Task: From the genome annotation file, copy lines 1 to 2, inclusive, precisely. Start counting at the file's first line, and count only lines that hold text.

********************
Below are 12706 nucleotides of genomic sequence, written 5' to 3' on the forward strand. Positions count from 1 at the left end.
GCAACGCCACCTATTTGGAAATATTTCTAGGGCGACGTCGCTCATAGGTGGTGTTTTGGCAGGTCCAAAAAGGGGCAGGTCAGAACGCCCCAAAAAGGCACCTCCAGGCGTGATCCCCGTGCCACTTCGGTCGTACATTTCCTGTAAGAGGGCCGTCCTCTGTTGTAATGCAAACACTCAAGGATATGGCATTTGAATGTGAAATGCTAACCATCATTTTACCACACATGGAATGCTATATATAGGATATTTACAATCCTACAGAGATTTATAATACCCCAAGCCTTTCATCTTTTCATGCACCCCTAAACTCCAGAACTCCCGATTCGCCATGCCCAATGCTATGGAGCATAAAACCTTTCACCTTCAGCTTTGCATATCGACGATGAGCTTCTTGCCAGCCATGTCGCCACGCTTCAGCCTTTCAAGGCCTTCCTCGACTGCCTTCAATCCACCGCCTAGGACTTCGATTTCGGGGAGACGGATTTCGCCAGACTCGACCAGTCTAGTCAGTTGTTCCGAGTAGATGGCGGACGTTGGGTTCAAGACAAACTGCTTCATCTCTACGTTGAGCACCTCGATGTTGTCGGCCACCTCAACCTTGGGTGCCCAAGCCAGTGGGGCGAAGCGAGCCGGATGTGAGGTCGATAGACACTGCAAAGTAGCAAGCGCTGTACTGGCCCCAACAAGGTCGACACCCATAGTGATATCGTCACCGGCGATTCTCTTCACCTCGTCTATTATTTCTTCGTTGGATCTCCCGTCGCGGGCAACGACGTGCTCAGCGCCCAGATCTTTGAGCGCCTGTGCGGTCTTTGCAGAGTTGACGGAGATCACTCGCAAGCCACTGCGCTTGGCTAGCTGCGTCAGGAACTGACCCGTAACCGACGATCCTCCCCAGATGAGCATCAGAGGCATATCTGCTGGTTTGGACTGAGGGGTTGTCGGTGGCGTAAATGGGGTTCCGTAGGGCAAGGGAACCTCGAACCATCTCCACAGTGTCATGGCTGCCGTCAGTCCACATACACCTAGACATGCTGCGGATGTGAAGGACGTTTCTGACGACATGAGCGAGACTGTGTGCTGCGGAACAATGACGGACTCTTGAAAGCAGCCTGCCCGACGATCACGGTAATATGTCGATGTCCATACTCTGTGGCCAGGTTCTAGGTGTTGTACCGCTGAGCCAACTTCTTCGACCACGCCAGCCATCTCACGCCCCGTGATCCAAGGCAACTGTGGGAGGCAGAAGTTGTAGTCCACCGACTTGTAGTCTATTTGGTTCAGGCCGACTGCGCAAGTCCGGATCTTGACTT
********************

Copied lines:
Below are 12706 nucleotides of genomic sequence, written 5' to 3' on the forward strand. Positions count from 1 at the left end.
GCAACGCCACCTATTTGGAAATATTTCTAGGGCGACGTCGCTCATAGGTGGTGTTTTGGCAGGTCCAAAAAGGGGCAGGTCAGAACGCCCCAAAAAGGCACCTCCAGGCGTGATCCCCGTGCCACTTCGGTCGTACATTTCCTGTAAGAGGGCCGTCCTCTGTTGTAATGCAAACACTCAAGGATATGGCATTTGAATGTGAAATGCTAACCATCATTTTACCACACATGGAATGCTATATATAGGATATTTACAATCCTACAGAGATTTATAATACCCCAAGCCTTTCATCTTTTCATGCACCCCTAAACTCCAGAACTCCCGATTCGCCATGCCCAATGCTATGGAGCATAAAACCTTTCACCTTCAGCTTTGCATATCGACGATGAGCTTCTTGCCAGCCATGTCGCCACGCTTCAGCCTTTCAAGGCCTTCCTCGACTGCCTTCAATCCACCGCCTAGGACTTCGATTTCGGGGAGACGGATTTCGCCAGACTCGACCAGTCTAGTCAGTTGTTCCGAGTAGATGGCGGACGTTGGGTTCAAGACAAACTGCTTCATCTCTACGTTGAGCACCTCGATGTTGTCGGCCACCTCAACCTTGGGTGCCCAAGCCAGTGGGGCGAAGCGAGCCGGATGTGAGGTCGATAGACACTGCAAAGTAGCAAGCGCTGTACTGGCCCCAACAAGGTCGACACCCATAGTGATATCGTCACCGGCGATTCTCTTCACCTCGTCTATTATTTCTTCGTTGGATCTCCCGTCGCGGGCAACGACGTGCTCAGCGCCCAGATCTTTGAGCGCCTGTGCGGTCTTTGCAGAGTTGACGGAGATCACTCGCAAGCCACTGCGCTTGGCTAGCTGCGTCAGGAACTGACCCGTAACCGACGATCCTCCCCAGATGAGCATCAGAGGCATATCTGCTGGTTTGGACTGAGGGGTTGTCGGTGGCGTAAATGGGGTTCCGTAGGGCAAGGGAACCTCGAACCATCTCCACAGTGTCATGGCTGCCGTCAGTCCACATACACCTAGACATGCTGCGGATGTGAAGGACGTTTCTGACGACATGAGCGAGACTGTGTGCTGCGGAACAATGACGGACTCTTGAAAGCAGCCTGCCCGACGATCACGGTAATATGTCGATGTCCATACTCTGTGGCCAGGTTCTAGGTGTTGTACCGCTGAGCCAACTTCTTCGACCACGCCAGCCATCTCACGCCCCGTGATCCAAGGCAACTGTGGGAGGCAGAAGTTGTAGTCCACCGACTTGTAGTCTATTTGGTTCAGGCCGACTGCGCAAGTCCGGATCTTGACTT